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Follow Through and Overlapping Action

Part of the comedy in animations is exaggeration for effect. Whatever your character is, it always does a little too much in its actions.

  1. Imagine a character that uses this technique. Someone throwing, jumping, , or would be great example of this. 
    • Superheroes are great examples of this in the way they jump, fly, and land. 
    • A sports figure like a baseball player, or a foot ball quarter back would show this very well.
    • A vehicle in a crash might be used to display this technique, too.
  2. This technique is, in a lot of ways, the other end of anticipation. 
    • Anticipation involves exaggerated action at the start cue you that something important is about to happen. 
    • Follow through helps you see that something significant has just finished.
  3.  The Spiderman trailer attempts the same thing but at much higher speed. Watch for it closely. You'll see this in most superhero animations.
  4. The original Spiderman series using this technique a fair bit if you start to watch it closely. It's a bit cheesy in how it's applied but it's there.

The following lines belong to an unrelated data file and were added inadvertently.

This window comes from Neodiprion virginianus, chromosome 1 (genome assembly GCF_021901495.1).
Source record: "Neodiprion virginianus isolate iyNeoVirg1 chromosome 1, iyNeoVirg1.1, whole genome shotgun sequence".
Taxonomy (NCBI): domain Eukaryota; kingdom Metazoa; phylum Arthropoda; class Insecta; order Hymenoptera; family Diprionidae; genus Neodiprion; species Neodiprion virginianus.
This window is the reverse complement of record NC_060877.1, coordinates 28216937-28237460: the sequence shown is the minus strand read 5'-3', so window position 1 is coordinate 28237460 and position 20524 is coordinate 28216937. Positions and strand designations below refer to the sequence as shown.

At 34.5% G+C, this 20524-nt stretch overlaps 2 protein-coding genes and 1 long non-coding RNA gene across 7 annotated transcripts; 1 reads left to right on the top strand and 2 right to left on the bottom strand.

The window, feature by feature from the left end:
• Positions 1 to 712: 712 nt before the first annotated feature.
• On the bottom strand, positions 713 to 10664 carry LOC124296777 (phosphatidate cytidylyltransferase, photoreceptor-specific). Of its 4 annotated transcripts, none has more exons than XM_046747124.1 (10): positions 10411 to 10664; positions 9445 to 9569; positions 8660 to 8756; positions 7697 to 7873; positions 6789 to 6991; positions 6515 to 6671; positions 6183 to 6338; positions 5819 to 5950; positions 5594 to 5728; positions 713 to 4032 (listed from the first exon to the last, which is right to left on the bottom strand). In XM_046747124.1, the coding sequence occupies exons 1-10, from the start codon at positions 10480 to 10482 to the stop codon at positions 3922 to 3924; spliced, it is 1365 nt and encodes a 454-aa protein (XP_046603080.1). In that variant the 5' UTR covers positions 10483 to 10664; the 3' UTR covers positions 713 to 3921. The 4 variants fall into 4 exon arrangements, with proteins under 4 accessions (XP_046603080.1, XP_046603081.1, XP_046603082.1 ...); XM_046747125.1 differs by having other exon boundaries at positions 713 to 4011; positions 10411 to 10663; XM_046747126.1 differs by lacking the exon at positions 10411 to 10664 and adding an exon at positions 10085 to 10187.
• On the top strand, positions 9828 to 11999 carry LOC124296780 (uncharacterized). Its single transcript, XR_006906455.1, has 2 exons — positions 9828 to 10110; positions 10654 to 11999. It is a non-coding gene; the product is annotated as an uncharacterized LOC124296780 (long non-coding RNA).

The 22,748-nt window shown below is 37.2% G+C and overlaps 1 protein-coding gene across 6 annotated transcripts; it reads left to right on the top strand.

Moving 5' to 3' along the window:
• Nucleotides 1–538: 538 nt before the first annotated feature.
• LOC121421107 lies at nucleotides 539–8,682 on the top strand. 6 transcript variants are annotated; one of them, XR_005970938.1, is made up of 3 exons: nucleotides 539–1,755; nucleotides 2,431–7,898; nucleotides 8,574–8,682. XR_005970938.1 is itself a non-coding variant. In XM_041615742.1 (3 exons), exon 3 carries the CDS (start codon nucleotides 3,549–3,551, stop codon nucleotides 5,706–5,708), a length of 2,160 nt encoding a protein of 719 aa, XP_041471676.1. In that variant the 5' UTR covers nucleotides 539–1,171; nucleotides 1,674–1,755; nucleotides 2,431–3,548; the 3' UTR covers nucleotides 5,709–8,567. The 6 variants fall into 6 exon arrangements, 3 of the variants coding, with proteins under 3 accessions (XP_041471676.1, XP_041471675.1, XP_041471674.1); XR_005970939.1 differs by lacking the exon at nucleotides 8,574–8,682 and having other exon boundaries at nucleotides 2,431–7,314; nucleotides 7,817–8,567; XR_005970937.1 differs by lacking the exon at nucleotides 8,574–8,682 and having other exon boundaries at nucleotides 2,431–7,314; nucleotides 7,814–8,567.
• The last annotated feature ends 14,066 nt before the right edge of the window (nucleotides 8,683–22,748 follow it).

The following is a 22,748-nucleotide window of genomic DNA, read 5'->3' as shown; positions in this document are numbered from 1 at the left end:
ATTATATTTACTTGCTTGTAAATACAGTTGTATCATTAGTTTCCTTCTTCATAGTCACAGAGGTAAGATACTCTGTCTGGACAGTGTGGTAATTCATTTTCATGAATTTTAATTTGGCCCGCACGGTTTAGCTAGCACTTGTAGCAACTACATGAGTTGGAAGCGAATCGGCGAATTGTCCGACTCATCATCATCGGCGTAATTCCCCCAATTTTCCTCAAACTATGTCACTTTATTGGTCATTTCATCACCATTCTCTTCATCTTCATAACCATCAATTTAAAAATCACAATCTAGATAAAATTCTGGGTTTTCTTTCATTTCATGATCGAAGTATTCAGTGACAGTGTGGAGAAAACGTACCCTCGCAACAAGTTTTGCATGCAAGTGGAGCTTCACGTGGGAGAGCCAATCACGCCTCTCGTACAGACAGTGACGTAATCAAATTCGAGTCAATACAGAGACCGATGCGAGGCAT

5. The Princess Bride, though not animated, uses Follow Through as well. A real sword fight, with the wild slashes done in this one, would leave you very vulnerable to attack. The way the fight is carried out is almost certainly for effect.
  6.  Take a character you imagined.  Create a short clip of about 5 seconds (60 frames) that uses follow through and overlapping action.
    • The "character" doesn't necessarily need to be human, but could be a vehicle in a crash, or maybe a yo-yo on the end of a string. There's lots of possible, non-human applications for this technique.
    • Imagine how the character's body - whether their arm, legs, torso, string, bumper or whatever, would change and bounce back and forth.
      • Would there be compression? 
      • Speed changes?
  7. Be zany. Have fun. Don't hesitate to be a bit crazy with this.